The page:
“masturbation” as in “entertaining but fruitless”.

Heh. With one fell swoop, you wipe out *The Matrix* and the Bible. I tip my virtual hat to you.

Maybe you’re just a by-product. Whoever created this sim created billions of us, randomly, in the hopes of getting a few interesting entities like Einstein and Plato. The rest of us are just extras.

It is not so much that we have to assume we aren’t. It is that it makes no difference in the way we conduct science, our lives or anything else.

I think we have no idea how the world is structured, so anything is possible, therefore, we cannot make the blanket statement that this fact should not affect anything we do.

As an example, in The Matrix, the fact that Neo became curious led him to escape the Matrix. In general, maybe the sim is constructed such that a few entities who “figure it out” can gain some advantages, like “supernatural” powers, or even being uploaded into the upper world.

We have no idea. There are a billion ways this world can be set up, and each is equally likely.

I would say, however, that I think that, as of now, no one has “figured it out” or done anything “supernatural” (despite claims by several religions to the contrary)

Unless we discover evidence that the universe *is* a simulation; it might be buggy, even hackable; there might be deliberate clues left behind, or the computer cops might discover what’s going on and a voice from nowhere will announce : “*Attention. This is an illegal simulation. Prepare for shutdown. Our apologies for the inconvenience.*”

Re: scenario 2 - is “infinity = infinity” a valid mathematical construct? I thought I was reading only yesterday that there are many more irrational numbers than, say, natural numbers, even though there is an infinity of both of them.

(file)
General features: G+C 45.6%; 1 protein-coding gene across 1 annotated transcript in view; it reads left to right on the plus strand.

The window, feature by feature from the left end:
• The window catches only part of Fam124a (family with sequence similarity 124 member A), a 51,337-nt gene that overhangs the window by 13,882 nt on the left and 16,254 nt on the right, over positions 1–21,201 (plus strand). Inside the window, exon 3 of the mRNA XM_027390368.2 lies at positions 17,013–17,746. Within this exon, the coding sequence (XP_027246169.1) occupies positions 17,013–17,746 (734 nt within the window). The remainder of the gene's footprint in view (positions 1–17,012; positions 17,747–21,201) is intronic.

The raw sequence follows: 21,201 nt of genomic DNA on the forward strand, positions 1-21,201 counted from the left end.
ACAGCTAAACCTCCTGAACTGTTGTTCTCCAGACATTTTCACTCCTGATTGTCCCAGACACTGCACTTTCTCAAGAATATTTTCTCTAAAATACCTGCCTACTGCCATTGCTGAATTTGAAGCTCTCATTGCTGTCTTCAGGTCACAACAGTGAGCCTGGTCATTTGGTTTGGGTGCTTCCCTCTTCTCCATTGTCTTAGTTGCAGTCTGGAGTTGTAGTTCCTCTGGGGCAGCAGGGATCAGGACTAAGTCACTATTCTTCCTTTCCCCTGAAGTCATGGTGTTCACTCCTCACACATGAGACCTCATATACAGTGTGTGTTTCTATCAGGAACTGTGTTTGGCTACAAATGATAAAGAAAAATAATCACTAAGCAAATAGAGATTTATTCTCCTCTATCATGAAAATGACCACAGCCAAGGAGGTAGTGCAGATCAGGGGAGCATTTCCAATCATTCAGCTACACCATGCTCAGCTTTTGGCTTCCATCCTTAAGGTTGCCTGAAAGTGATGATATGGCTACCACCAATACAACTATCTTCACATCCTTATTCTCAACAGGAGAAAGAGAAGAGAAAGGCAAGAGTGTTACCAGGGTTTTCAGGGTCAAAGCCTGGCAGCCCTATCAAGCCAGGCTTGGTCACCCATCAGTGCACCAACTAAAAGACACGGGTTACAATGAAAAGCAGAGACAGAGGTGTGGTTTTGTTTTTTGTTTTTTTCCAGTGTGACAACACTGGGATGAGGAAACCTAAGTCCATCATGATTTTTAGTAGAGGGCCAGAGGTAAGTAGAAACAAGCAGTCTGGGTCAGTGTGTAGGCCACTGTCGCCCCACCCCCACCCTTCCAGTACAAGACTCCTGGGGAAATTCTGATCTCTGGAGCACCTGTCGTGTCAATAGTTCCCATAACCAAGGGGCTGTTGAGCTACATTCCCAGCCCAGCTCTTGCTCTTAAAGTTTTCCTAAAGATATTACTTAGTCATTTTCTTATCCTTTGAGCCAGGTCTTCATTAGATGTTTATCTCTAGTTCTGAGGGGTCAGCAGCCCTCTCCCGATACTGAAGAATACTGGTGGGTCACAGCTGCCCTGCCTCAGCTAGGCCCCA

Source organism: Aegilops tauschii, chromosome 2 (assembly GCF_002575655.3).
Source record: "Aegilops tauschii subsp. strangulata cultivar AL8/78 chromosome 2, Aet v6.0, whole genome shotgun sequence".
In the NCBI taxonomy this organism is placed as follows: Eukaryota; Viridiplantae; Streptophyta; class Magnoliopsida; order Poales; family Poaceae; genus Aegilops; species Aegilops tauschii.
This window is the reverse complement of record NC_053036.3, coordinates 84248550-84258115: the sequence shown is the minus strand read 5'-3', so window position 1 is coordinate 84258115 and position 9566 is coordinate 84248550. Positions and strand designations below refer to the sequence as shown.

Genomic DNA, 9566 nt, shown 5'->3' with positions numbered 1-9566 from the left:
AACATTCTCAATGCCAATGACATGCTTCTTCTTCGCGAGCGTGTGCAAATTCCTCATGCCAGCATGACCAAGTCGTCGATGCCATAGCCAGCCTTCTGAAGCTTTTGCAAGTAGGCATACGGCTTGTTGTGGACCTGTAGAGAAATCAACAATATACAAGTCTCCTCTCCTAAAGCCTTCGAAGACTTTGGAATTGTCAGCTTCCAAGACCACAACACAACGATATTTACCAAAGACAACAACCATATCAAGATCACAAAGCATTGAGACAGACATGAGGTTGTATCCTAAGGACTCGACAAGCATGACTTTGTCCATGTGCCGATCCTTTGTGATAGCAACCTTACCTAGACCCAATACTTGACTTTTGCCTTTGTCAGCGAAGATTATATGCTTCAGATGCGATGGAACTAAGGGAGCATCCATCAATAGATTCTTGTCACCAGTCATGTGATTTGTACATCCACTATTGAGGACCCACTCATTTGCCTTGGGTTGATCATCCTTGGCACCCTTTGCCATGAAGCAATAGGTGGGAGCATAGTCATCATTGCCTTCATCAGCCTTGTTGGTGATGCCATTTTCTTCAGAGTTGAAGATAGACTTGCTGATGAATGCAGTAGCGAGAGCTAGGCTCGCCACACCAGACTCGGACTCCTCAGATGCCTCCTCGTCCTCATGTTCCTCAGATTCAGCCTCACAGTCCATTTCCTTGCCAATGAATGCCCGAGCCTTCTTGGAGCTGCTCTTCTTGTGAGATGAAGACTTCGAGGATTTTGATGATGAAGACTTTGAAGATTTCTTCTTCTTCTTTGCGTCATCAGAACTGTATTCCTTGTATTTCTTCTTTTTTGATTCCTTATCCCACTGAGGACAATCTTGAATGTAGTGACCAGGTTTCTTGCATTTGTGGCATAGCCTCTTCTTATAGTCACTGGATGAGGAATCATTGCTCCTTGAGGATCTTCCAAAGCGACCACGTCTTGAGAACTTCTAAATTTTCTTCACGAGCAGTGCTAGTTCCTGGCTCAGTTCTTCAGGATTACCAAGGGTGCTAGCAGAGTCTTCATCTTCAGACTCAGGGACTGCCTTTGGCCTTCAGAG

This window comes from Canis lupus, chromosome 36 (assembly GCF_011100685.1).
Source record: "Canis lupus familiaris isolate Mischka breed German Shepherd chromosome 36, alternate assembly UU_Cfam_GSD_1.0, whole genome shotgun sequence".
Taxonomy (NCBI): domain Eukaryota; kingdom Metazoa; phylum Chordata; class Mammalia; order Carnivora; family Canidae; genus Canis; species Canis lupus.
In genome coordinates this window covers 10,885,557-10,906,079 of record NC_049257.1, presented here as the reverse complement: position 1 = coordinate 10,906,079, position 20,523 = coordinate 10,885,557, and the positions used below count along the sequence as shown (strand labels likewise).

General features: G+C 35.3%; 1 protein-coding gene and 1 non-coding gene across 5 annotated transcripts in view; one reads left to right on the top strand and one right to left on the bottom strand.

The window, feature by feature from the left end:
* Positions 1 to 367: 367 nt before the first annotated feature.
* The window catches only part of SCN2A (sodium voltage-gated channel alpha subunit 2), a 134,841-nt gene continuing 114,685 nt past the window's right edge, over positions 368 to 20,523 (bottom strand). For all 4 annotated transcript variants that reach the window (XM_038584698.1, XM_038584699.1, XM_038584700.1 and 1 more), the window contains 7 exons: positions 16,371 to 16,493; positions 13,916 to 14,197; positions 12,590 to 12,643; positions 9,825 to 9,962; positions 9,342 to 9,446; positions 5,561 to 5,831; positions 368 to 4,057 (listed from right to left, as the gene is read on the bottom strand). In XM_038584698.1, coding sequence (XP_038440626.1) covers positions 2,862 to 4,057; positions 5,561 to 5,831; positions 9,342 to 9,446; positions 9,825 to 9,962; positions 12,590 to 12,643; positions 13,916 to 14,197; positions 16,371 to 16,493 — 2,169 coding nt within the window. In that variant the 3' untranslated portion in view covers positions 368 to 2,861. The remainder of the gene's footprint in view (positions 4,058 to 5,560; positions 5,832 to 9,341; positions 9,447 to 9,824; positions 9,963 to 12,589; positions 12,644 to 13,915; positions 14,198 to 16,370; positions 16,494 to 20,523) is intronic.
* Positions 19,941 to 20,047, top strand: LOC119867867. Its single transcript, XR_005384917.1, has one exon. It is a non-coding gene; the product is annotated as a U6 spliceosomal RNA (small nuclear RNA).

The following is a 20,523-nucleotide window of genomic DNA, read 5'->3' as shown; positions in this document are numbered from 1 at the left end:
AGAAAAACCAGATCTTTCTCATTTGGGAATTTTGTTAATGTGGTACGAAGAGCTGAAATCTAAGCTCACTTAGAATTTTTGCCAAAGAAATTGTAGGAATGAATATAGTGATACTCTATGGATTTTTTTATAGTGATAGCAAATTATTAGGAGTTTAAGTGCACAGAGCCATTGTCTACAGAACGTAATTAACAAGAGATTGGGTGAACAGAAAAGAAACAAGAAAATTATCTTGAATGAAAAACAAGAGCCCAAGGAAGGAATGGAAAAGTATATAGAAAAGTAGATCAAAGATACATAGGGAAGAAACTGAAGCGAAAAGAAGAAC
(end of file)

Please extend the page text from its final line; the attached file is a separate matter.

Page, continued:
I occassionaly think that we may be living in a simulation. I remember reading somewhere that a program that created a simulation has no need to simulate everything down to a microscopic level as we can’t perceive anything that small. However, if we start using a microscope to look at something small the program knows we are using a microscope and then generates the microscopic world for only that that we are looking at. As soon as we remove our eye from the microscope the need for simulating the microscopic portion of world is no longer needed and disappears. So in other words things don’t exist unless we look at them. Sounds to me a lot like how parts of quantum mechanics behave.

Also even though the computer running the simulation is obviously powerful it has its limits and just doesn’t have the capacity to simulate on a smaller and smaller scale. Once it reaches it’s limit that’s what we call the Planck Length - the smallest length we can move. It’s similar to a character in a video game who can only move in units of one pixel not in halfs or thirds of pixel. Maybe the Planck Length is the size of our pixels.

Anyhow this got me thinking to my prefered ending for The Matrix. At the end of the film the camera pans out from the land showing an ever larger area. First we see the Earth then the Solar System then nearby stars followed by our galaxy, more galaxies and finally the camera pans out far enough so that we reverse out of a window of a machine that is the computer running the simulation that is the Matrix. The camera then pans out even further and we see that machine is in the corner of a dusty room covered in something similar to cobwebs. The final shot before we fade to black is of the building the computer is housed in which is on a planet that is lifeless and long abandoned thereby showing us that our entire universe is some forgotten program and our entire existence is basically meaningless.